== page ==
The web of influence: Restricting junk food marketing in a digital world is a healthy step in the right direction

The views and opinions expressed in this article are those of the author and do not necessarily reflect the official policy or position of the University of Birmingham

“There is unequivocal evidence that obesity is influenced by marketing of unhealthy foods – foods that are high in saturated fats, salt, and sugars.”  

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On 10 November 2020, the UK Government set out its plan to implement a total restriction on online advertising of unhealthy food products. If passed, this would be a world-leading protective public health measure to improve everyone’s health and wellbeing and to reduce their risk of developing noncommunicable diseases. Everyone has the right to health under the 1948 Universal Declaration of Human Rights (UDHR), whilst children are further protected under the UN Convention on the Rights of the Child (UNCRC), which imposes a duty on governments to act in the best interests of the child. The United Nations Human Rights Council also asserts that “the same human rights that people have offline must be protected online”.

Currently in its consultation phase, the proposal is part of the tackling obesity strategy launched by the Prime Minister. Today, around 63% of adults are above a healthy weight and 1 in 3 children leaving primary school are already overweight or living with obesity. This proposal set out concern over the lack of transparency due to the absence of independent and publicly available data on online audiences, as well as concerns over continued inadvertent breaches of unhealthy food rules. This proposal also set out liability and enforcement considerations, where this would remain with the Advertising Standards Authority (ASA) and propose that advertisers are liable for compliance and those who commit repeated or severe breaches relating to HFSS marketing would face stronger penalties that include civil sanctions.

There is unequivocal evidence that obesity is influenced by marketing of unhealthy foods – foods that are high in saturated fats, salt, and sugars (HFSS). In realising the right to health for children, one of the core recommendations of the WHO Commission on Ending Childhood Obesity is to reduce exposure to all such marketing. This need is made even more urgent by the pandemic, considering evidence that those who are overweight or living with obesity are at greater risk of being seriously ill from COVID-19.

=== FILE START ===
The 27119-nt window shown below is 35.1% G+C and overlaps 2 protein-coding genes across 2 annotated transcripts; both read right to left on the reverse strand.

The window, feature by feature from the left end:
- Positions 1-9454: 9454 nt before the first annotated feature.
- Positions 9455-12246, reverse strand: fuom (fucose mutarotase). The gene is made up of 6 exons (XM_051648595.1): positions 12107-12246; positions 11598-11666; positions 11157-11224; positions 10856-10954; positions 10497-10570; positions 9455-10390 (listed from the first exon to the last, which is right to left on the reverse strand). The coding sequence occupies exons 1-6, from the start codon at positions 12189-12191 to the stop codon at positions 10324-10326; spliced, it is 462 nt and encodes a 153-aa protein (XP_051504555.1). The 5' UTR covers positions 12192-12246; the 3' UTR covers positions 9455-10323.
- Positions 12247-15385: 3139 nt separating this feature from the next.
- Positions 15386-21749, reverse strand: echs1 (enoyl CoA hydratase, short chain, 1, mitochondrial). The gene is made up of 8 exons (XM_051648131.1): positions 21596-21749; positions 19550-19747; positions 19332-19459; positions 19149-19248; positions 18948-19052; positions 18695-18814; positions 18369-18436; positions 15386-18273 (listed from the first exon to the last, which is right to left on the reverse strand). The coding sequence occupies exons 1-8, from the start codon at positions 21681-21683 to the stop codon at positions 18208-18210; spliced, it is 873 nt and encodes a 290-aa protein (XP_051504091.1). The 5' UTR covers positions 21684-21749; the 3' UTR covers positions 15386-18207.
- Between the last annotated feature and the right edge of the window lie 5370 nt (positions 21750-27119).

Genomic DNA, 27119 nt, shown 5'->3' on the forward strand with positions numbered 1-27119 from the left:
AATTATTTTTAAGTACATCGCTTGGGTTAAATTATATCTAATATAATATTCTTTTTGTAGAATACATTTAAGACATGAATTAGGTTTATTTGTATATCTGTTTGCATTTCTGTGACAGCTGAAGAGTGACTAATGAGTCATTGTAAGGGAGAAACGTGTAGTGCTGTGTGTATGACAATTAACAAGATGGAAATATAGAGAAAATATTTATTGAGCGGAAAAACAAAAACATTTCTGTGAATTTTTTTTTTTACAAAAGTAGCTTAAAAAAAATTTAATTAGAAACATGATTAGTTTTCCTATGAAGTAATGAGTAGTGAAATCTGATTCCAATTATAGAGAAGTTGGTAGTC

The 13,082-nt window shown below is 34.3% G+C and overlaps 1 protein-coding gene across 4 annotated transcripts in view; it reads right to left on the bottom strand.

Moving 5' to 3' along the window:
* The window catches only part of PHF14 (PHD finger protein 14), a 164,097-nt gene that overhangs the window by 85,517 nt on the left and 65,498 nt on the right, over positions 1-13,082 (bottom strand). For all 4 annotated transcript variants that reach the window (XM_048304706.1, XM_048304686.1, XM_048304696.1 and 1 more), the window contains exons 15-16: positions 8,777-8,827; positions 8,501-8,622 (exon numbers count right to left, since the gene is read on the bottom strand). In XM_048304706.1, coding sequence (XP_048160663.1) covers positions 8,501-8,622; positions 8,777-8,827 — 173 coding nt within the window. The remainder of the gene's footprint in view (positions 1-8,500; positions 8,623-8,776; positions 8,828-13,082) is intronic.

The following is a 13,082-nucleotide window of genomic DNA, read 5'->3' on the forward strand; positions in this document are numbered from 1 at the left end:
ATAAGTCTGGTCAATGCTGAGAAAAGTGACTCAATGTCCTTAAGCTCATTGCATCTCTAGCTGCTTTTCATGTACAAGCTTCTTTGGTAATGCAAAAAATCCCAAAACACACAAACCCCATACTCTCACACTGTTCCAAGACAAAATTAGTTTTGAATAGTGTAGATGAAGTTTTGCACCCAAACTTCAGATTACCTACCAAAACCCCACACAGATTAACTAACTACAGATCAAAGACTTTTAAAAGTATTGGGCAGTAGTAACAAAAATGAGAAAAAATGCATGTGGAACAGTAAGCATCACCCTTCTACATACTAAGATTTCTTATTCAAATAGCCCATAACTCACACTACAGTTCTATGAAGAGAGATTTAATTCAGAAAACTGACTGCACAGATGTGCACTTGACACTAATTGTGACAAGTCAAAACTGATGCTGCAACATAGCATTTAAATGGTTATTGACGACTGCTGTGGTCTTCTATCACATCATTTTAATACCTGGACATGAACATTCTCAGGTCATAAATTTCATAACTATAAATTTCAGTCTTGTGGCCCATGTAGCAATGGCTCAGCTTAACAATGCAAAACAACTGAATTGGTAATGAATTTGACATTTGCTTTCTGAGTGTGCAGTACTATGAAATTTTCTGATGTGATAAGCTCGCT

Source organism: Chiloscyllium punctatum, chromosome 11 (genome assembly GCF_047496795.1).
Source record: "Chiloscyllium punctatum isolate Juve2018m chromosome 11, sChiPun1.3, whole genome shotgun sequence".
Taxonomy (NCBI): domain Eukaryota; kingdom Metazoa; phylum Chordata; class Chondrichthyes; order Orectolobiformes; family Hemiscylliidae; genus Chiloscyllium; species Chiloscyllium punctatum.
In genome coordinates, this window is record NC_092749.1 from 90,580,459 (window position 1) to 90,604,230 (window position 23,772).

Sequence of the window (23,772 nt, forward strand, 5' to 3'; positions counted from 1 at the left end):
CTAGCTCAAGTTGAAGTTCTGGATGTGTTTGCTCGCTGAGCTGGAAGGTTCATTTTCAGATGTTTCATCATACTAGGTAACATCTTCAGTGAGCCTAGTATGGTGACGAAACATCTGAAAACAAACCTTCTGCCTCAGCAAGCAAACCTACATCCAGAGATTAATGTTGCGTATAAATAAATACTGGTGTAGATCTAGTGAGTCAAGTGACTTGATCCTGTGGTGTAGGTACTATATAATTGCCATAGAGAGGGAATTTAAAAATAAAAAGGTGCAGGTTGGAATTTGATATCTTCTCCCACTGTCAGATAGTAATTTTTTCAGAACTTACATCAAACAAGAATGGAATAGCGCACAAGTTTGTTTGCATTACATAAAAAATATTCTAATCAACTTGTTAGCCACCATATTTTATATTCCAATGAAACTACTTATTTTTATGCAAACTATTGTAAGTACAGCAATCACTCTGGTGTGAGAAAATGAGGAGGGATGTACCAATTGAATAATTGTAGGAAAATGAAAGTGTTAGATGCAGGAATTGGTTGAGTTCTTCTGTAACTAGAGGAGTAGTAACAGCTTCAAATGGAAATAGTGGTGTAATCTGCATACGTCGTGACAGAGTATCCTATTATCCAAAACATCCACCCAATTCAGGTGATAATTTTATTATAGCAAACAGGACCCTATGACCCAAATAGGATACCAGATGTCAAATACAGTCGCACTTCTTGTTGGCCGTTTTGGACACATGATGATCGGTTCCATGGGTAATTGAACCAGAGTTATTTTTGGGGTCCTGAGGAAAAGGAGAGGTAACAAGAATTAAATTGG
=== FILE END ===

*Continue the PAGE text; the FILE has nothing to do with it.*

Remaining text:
People across the UK access digital media avidly, predominantly on mobile devices and laptops, preferring social media and video streaming sites. Digital marketing, including for unhealthy foods, has achieved greater ad attention and brand awareness, resulting in higher product sales. The food industry has been rewriting the rules for reaching people in the Internet age and through sharing functions, the consumers effectively acting as marketers. Thus, curbing online advertising of unhealthy foods is critical to reduce adverse impact of noncommunicable diseases. 

There is a strong case, backed with evidence-based research, on why taking junk food advertising out of online platforms would benefit both children and adults. Studies have shown that people are increasingly spending their time online, including on social media, meaning their exposure to digital marketing has also increased. This comes amidst the unhealthy food industry’s continued efforts to target both children and adults on social media and other technological devices. For instances, online unhealthy food marketing can also appear in the forms of brand and third-party websites, interactive games, product placement, and mobile marketing. They also have egregious features to target children through interactive features and brand spokescharacters. Worryingly, a recent study finds that from the age of three, children can recognise more unhealthy than healthy food brand logos. Technological devices are now used by younger and younger children.

Online advertisement from the unhealthy food industry has increased by 450% in the past decade. This increased exposure to unhealthy food advertising influences consumer preferences. Although this data was taken 2017 before the COVID-19 pandemic, it is possible that exposure to such advertising would have increased as a result of people staying at home during lockdown. 

Digital media platforms collect vast and extensive personal data on all their users, offering advertisers detailed options for targeted ads. Consumers are targeted with persuasive messages that are tailored to their core psychological profiles that reflect their preferences and needs at a much instinctual level, especially at those who are the most vulnerable. Marketing enormously influences our food choice and can be particularly insidious that affects us at an unconscious level. Digital media has amplified the power of marketing practices in traditional media.

A total restriction policy will not be without its challenges. For instance, there are issues with cross-border marketing and the lack of vetting process for certain online advertisements. Thus, the Government also needs to ensure that the total restriction policy is prospective to encompass future challenges, considering the rapid development of digital platforms and devices. 

Last week’s consultation and the plan set out by the UK Government is to be welcomed. Everyone has the right to protection of their health, including when they are exercising their right to participation in digital media. Whilst the UK does have statutory restrictions on broadcast advertising for unhealthy foods around child-directed programming, existing regulations are insufficient to address the challenges of digital marketing. Restricting online advertising of unhealthy foods would be a significant step in the right direction.

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